We studied a short passage from 1984, the novel written in 1948 by G. Orwell. In this book, the dictator is called BB and what sets him apart from the other dictators is that the others focused on controlling “freedom” whereas he focused on “speech”. He created “Newspeak”, a language which becomes less and less rich each year so that people have fewer words to voice their opinions. In parallel this language…


Document 8, suite "the Power of Language"


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05 février 2018


Suite des documents pour le travail sur "The Power of Language"


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01 février 2018


III) language and political power.

The first two documents are newspaper headlines referring to the capacity of politicians to convince the public. The aim of politicians is to change people’s minds and in order to reach this goal they need to say what people want to hear. The message or the slogan / motto needs to be strong, short and punchy, for example “Yes we can” or “Make America great again”.

During a political campaign, politicians deliver speeches to have the people’s vote. If they lose the election they don’t have political power at all. But it doesn’t mean they stop talking because they have to be ready for the next election. After they have won the election, they keep talking in order to increase their popularity rate. Speaking is what they do, whether they are in office (en poste) or not.

In times of crisis, politicians keep addressing the nation to say that everything is under control and that they are going to take measures, to take action. If one politician doesn’t say anything in times of crisis, people will think that he/she doesn’t care about the situation. For example, after the Charlottesville violent incidents last year, President Trump didn’t say anything until several days: the press blamed him for being too slow to respond, as we saw in another newspaper clipping. The role of politicians is to speak to the nation when there is a crisis. When they don’t, something is wrong.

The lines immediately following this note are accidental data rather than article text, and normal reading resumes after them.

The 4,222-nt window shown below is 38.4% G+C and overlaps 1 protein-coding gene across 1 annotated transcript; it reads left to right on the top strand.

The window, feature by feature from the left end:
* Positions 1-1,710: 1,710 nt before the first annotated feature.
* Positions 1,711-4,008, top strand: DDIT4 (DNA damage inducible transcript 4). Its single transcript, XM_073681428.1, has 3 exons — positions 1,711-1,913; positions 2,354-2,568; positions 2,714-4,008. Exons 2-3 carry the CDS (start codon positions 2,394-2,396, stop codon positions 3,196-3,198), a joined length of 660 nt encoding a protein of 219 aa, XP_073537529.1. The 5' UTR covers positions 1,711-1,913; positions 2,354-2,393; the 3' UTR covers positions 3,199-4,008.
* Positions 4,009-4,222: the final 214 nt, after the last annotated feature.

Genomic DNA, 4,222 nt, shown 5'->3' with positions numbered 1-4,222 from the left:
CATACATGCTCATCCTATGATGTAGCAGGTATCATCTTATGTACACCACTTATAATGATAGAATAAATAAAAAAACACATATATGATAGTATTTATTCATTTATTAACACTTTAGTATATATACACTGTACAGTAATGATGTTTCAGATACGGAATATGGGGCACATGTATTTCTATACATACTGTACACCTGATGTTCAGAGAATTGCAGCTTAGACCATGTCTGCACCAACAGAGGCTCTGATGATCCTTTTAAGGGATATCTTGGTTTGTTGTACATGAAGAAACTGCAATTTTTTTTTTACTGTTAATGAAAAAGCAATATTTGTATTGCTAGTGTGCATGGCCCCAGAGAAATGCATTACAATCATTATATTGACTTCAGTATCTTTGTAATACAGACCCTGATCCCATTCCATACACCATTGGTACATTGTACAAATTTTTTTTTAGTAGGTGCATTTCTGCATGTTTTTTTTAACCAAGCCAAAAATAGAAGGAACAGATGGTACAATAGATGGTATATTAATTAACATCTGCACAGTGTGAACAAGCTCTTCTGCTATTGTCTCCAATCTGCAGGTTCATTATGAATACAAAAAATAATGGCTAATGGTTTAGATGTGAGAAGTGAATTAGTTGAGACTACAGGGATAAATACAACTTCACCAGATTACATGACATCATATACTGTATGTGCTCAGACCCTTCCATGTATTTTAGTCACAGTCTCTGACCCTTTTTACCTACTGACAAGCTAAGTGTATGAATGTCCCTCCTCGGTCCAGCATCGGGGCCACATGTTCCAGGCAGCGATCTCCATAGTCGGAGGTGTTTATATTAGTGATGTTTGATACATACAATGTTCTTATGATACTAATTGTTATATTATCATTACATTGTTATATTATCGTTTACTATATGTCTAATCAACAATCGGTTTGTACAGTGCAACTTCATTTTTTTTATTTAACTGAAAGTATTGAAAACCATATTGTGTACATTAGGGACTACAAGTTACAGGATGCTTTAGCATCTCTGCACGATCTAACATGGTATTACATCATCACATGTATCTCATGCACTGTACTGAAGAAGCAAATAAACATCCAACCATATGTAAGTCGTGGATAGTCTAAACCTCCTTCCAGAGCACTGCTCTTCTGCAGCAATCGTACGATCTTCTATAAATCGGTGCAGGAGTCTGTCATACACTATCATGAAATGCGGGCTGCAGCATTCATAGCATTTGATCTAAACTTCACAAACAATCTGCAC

The word “Parliament” in itself is very instructive. Parliament is the legislative branch of political power, in other words, MPs (Members of Parliament in the UK) make the law, so to a degree Parliament is at the heart of political power. The thing is that etymologically, it is just a place where people speak. Moreover, a law is sometimes called an “act”, as if for politicians, speaking was acting. During the 2008 presidential campaign, Barack Obama explained why words have power in politics in the sense that they can have a positive impact on people, and can push them/drive them to take action, provided that they are the words that people want to hear.

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31 janvier 2018


Documents for part 3, "Language and political power"

WordsPolitics (click)

Barack Obama: "Yes We Can"


I think it’s easy to be cynical and just say « you know what, it can’t be done, because Washington is designed to resist change ». But in fact, there have been periods of time in our history where a president inspired the American people to do better and I think we’re in one of those moments right now. I think the American people are hungry for something different and can be mobilized around big changes, not incremental changes, not small changes.

I actually give Bill Clinton enormous credit for having balanced those budgets during those years; it did take political courage for him to do that. But we never built the majority and coalesced the American people around being able to get the other stuff done.